That version of diversity allowed Toyota to use the strengths and discard the weaknesses of all the lessons learned at those other companies. But it's disappearing as Toyota becomes inbred, with lots of executive trainees hired straight out of college and knowing only The Toyota Way.
But expanding the mix can be risky, too. "If I were at Toyota, I wouldn't be going out looking for outsiders," says Lean, 80. "It could be a real morale problem for employees to think positions and promotions are being given to someone from the outside, just because they are coming in from the outside."
He says that the answer is not more diversity inside the company but more input from folks outside the corporation.
"They need to listen more to the superdealers, the guys who have holdings in many brands, like a Mercedes-Honda-Nissan dealer," says Lean. "These guys can tell you if a plan is good, bad or indifferent."
Says Dave Illingworth: "The challenge is that we are a much bigger company than we were in the early '80s. Back then you didn't have the employee base to pull from, so you had to go outside." Illingworth, 64, is chief planning and administrative officer for Toyota Motor Sales U.S.A.
But that means knowing the way through the corporate bureaucracy has become more critical.
"Today our challenges are a lot more difficult, and the people you need to solve them need to know the culture of the company and where to go to get things done," Illingworth says. "When you pull someone from outside the company, it's hard because they don't know where to go and how to do it.
"Back when Norm Lean was doing it, it was four or five people in a room; you'd know everybody. Now we have 5,500 people. It's not that simple."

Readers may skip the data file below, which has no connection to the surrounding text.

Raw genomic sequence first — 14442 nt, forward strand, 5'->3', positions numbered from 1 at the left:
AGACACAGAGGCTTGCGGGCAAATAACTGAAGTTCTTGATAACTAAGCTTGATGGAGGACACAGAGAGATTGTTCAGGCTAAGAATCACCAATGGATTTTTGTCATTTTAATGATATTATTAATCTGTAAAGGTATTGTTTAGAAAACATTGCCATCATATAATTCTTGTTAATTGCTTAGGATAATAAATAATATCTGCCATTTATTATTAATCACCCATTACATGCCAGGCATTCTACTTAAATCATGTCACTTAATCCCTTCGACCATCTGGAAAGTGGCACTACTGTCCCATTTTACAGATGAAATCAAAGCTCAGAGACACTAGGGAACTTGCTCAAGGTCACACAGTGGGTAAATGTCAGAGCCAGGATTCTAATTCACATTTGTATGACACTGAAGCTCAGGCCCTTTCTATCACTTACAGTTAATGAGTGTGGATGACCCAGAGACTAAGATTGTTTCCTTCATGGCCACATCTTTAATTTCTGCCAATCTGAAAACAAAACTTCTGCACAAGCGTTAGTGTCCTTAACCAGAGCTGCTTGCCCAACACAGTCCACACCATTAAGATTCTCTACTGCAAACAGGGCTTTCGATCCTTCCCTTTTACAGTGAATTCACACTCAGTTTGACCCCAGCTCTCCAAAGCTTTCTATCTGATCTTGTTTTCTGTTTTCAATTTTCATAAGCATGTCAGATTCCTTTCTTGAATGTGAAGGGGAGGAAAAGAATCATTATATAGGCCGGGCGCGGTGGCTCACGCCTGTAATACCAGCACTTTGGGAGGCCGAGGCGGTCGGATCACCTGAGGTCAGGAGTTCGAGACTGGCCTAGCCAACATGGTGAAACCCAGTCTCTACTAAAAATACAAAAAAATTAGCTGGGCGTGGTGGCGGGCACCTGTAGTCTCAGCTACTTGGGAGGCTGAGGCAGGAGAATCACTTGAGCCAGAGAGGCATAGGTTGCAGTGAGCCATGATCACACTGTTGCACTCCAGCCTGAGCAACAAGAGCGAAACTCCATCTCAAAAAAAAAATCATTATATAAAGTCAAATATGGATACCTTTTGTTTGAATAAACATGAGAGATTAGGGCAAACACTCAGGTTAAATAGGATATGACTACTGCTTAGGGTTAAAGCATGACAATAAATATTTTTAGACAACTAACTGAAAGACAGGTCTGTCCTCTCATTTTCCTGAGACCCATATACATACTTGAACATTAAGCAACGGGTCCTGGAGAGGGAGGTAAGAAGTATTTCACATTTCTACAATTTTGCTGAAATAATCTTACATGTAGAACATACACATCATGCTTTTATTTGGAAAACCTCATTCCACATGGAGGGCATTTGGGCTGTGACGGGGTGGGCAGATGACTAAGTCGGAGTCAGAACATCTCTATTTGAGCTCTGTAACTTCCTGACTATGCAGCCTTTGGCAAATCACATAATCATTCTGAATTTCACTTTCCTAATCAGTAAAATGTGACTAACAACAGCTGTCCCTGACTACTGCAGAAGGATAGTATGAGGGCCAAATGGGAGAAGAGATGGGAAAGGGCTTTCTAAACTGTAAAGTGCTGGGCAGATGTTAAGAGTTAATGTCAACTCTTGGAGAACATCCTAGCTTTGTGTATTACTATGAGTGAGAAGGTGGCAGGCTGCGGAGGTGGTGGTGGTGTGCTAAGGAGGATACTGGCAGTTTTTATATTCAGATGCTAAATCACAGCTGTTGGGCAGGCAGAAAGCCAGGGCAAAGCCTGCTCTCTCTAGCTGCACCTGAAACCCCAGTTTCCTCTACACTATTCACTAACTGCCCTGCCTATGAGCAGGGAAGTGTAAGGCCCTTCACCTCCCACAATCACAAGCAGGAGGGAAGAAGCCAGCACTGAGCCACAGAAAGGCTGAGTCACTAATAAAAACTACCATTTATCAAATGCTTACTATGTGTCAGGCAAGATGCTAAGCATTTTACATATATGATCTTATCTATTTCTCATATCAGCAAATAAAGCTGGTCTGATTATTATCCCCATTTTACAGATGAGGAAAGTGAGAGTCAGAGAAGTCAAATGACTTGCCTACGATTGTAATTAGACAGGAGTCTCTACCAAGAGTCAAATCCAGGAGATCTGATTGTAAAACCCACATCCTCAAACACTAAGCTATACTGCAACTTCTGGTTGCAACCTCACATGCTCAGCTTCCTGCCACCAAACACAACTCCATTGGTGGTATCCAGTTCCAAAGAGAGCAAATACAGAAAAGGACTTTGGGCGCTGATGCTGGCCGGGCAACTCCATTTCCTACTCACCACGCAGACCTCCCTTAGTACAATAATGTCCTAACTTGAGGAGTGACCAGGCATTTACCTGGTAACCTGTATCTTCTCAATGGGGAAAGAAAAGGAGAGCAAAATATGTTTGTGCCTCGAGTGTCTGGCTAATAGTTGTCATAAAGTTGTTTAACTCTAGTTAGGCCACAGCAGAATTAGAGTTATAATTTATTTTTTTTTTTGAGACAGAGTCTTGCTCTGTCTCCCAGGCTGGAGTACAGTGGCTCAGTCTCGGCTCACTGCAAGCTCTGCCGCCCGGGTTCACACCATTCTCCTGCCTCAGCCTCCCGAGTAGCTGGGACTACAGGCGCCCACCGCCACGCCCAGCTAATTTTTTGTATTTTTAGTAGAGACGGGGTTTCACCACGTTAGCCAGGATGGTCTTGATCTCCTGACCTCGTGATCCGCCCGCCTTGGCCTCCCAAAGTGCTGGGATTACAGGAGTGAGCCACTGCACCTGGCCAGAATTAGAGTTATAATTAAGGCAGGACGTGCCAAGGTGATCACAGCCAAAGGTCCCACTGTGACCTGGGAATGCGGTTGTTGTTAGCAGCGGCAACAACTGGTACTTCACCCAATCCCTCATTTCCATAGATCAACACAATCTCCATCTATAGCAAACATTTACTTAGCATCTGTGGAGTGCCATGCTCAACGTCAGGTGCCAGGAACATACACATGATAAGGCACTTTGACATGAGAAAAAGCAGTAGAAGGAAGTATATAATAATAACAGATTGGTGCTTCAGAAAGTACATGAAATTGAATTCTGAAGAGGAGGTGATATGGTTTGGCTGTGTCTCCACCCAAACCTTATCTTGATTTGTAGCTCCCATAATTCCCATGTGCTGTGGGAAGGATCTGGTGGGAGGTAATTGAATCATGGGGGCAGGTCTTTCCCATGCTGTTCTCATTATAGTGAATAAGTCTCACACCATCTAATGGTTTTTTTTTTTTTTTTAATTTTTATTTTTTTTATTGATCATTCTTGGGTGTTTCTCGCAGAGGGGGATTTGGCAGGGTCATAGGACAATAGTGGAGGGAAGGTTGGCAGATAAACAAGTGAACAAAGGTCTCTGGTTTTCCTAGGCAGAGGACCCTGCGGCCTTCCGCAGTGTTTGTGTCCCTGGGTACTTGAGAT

Don Esmond, Toyota Motor Sales' 63-year-old senior vice president of automotive operations, was one of the "Legionnaires," joining Toyota from Ford in 1982. He sees both sides.
"Like the French Foreign Legion, you end up having your own culture," he says. "When I was at Toyota Division, we came up with our core values probably two or three years before Toyota published The Toyota Way guidelines. You match up the core values to The Toyota Way, and it's almost exactly the same. There are some instilled values that are a plus."
Esmond says he has confidence in the executives "who only have Toyota experience," citing Bob Carter, general manager of Toyota Division, as an example. But, he adds, a Toyota-only resume might not have prepared them fully for the kinds of challenges that could accompany Toyota's growth into new products and new segments.
"There are going to be different problems popping up," Esmond says. "Adversity will come up sooner or later. There probably are district managers and department managers who may not always have had good times, but they haven't had the tougher times. We have talked about it in terms of ensuring how we grow. You could be challenged in the future if you don't change with the times."